Review: McQueen’s ‘Widows’ is a Gripping Heist Thriller with Dynamite Performances
by Adam Frazier
November 15, 2018
Originally based on the popular UK television series from the 1980s created by Lynda La Plante, Widows is directed, co-written, and produced by British filmmaker Steve McQueen, whose 12 Years a Slave won the 2013 Academy Award for Best Picture. McQueen’s films, including Hunger, a historical drama about the 1981 Irish hunger strike, and Shame, a drama about a sex addict coming to terms with his traumatic past, are always concerned with pain and suffering. McQueen’s latest, the heist-thriller Widows set in Chicago, is an entertaining departure from his signature brand of Criterion Collection-ready misery porn, but still finds time to explore grief and despair with his characters, amidst the explosions and shoot-outs.
McQueen’s Widows stars Viola Davis as Veronica Rawlins, an upper-class woman who must pick up the pieces of her life after her career criminal husband, Harry (played by Liam Neeson), dies one night during a botched heist. Veronica is visited by Jamal Manning (Brian Tyree Henry of FX’s Atlanta), the man her husband robbed, who delivers an ultimatum: retrieve his $2 million or suffer the same fate as her dearly departed. Manning needs the cash to finance his electoral campaign for alderman of a South Side precinct, against Jack Mulligan (Colin Farrell), who is seemingly destined to follow in the footsteps of his father, Tom Mulligan (Robert Duvall), as alderman for the 18th Ward.
After discovering her husband’s notebook, which contains a detailed plan of his next heist, Veronica sets out to recruit her crew, the widows of Harry’s cohorts in crime. There’s Linda Perelli (Michelle Rodriguez), struggling to keep her family and business afloat, and Alice Gunner (Elizabeth Debicki of Guardians of the Galaxy Vol. 2 and The Great Gatsby), a Polish immigrant and now widow to an abusive, controlling brute played by Jon Bernthal (of AMC’s The Walking Dead, The Wolf of Wall Street). Together, they set about gathering everything they’ll need for the robbery. Linda analyzes the blueprints in Harry’s notes while Alice procures the firepower they’ll need to infiltrate the building, which just so happens to be the Hyde Park mansion of the Mulligan family.
What’s most interesting about the script, co-written by McQueen and author Gillian Flynn (of Gone Girl, HBO’s Sharp Objects) is that this is not the story of master thieves with unique skill-sets coming together to pull off the crime of the century. Instead, each person that intersects comes from different ethnic, financial, and social backgrounds. No one’s an expert jewel thief or safe-cracker, they’re diametrically opposed; the only thing that binds them together is that they’re widows with their backs against the wall. To execute their plan, the crew will need one more member – a driver. Linda suggests Belle (Cynthia Erivo of Bad Times at the El Royale), a hairdresser and part-time babysitter who looks after her children. A single mother from the South Side, Belle knows all about doing what needs to be done to survive and jumps at the chance to better provide for her family.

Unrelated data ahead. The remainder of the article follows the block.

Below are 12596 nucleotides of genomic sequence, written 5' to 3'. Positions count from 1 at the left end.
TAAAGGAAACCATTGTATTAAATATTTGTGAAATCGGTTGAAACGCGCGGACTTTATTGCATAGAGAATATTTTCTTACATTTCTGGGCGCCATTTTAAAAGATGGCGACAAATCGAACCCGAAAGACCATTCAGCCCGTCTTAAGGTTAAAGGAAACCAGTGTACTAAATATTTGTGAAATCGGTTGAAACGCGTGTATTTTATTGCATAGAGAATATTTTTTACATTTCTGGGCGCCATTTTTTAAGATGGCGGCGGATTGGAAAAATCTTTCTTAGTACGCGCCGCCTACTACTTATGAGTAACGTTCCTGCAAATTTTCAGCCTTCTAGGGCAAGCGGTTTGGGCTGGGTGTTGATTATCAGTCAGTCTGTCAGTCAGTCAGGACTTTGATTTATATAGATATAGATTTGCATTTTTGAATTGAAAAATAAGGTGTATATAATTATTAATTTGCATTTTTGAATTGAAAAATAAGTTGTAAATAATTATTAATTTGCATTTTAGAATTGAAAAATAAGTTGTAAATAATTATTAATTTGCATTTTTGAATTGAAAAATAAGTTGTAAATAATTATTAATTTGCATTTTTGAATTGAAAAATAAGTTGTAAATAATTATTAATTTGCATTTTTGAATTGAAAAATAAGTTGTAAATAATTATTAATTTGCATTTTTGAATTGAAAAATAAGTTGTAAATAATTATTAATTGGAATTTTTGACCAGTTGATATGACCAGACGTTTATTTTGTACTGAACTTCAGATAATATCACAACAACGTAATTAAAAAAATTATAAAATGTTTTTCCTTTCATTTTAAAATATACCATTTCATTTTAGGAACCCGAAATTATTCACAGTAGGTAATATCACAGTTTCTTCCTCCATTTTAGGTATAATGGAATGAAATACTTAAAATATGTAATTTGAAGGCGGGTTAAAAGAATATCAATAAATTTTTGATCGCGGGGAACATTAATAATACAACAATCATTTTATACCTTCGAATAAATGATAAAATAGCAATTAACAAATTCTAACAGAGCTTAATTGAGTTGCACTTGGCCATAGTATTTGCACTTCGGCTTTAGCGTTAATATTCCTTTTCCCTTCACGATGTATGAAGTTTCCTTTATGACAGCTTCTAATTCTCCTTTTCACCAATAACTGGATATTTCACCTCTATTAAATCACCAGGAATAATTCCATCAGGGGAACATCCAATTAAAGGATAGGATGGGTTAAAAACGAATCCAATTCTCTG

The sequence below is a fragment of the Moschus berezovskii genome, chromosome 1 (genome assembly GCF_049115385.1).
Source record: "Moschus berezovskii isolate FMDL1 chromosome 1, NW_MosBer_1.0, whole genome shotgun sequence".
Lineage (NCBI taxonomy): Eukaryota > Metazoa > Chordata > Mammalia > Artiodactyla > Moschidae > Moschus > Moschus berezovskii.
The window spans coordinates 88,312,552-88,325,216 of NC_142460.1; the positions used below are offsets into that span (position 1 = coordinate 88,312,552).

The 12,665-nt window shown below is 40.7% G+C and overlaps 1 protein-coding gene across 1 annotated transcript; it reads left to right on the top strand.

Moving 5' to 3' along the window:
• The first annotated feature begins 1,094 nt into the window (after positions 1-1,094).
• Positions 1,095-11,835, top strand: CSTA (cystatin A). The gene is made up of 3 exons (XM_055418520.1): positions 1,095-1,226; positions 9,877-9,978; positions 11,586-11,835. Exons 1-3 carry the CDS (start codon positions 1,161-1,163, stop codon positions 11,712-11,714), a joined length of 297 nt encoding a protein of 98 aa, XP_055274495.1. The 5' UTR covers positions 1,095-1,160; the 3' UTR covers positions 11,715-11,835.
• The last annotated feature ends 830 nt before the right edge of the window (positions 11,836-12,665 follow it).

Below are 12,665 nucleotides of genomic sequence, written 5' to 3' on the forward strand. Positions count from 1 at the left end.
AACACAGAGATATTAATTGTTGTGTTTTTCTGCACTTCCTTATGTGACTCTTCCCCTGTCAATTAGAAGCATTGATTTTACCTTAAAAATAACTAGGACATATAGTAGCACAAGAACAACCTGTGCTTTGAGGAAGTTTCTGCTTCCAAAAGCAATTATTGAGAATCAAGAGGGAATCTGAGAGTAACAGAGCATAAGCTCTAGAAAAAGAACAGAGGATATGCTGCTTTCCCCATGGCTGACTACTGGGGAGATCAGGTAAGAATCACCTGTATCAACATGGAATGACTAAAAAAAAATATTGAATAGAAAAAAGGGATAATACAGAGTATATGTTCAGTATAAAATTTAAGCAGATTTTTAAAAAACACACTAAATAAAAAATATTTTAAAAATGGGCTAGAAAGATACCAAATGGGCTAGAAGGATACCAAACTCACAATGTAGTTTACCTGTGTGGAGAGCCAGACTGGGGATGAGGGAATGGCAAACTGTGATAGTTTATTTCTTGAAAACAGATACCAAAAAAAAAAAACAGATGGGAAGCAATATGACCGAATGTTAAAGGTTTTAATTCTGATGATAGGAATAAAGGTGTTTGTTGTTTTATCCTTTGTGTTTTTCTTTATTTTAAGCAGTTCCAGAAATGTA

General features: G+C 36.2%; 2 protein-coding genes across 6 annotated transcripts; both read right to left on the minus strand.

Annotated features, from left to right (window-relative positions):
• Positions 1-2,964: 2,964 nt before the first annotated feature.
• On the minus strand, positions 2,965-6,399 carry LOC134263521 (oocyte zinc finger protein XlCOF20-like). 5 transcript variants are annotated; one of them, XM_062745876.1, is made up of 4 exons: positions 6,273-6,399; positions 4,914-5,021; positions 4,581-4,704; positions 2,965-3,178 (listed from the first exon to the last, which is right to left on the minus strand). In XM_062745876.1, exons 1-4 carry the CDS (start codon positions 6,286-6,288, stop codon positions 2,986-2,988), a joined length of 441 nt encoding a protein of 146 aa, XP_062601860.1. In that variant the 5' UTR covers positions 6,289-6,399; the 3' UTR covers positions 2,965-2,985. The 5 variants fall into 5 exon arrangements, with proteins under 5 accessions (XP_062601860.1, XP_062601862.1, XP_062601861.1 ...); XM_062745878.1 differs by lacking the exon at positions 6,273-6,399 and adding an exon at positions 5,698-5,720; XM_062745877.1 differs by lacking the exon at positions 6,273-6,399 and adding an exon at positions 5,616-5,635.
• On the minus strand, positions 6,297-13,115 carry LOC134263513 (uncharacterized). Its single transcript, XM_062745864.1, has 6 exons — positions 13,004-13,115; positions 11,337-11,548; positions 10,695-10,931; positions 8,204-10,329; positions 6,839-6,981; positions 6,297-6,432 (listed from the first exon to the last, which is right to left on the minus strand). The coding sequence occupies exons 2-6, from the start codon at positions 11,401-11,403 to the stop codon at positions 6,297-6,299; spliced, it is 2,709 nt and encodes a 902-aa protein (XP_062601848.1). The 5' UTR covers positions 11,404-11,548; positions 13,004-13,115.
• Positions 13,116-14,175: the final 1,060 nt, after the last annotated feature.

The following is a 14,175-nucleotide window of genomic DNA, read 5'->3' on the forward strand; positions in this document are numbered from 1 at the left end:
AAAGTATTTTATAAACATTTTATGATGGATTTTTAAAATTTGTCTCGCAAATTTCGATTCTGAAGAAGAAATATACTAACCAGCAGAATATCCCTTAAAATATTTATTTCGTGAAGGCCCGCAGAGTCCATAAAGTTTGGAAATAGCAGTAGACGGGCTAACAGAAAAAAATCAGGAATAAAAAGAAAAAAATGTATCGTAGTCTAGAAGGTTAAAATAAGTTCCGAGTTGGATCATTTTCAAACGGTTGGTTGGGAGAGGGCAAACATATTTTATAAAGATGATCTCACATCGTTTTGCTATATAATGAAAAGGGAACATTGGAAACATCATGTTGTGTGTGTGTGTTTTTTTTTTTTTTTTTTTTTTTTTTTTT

On its surface, Widows is a crowd-pleasing mash-up of this year’s Ocean’s 8, and F. Gary Gray’s 1996 film, Set It Off. Beneath the sleek exterior, however, is a socially conscious film; an intricate examination of race, gender, and class with complex performances by one of the best ensembles in any movie this year. Davis will deservedly receive an Academy Award nomination for her performance here, but I wouldn’t be surprised to see a few supporting nominations as well. Rodriguez, Debicki, and Erivo all get their chance to shine, and their male co-stars – Farrell, Duvall, Neeson, Henry, as well as Daniel Kaluuya, who plays Jamal’s menacing brother, Jatemme – are equally impactful in their roles.
Another character worth mentioning is the city of Chicago. By moving the story from ’80s London (from the TV show) to contemporary Chicago, McQueen and Flynn are able to explore political and societal turmoil in a city that is no stranger to crime, corruption, and bureaucratic chicanery. There’s a level of authenticity to McQueen’s film that would be lacking had the filmmaker opted to cheat Chicago and shoot in Atlanta or another city instead. From the 18th Ward to the historic neighborhood of Kenwood, the Windy City feels like a living, breathing part of the film and gives color to each character and their motivations. In a city known for notorious gangsters like Al Capone and John Dillinger, McQueen weaves a kind of Tale of Two Cities story about thieves aspiring to be politicians who themselves aspire to be gangsters.
Just as entertaining as it is intellectual, Widows delivers wit, propulsive escapism, and thought-provoking drama by the truckload. See it for its searing performances and the dynamic visuals conjured by McQueen, with his cinematographer Sean Bobbitt (of Queen of Katwe, 12 Years a Slave), and editor Joe Walker (of Arrival, Blade Runner 2049). McQueen’s latest is proof that a filmmaker with a sharp eye and a confident voice cannot only bend a genre’s tropes to suit their style but enhance the genre as a whole in the process.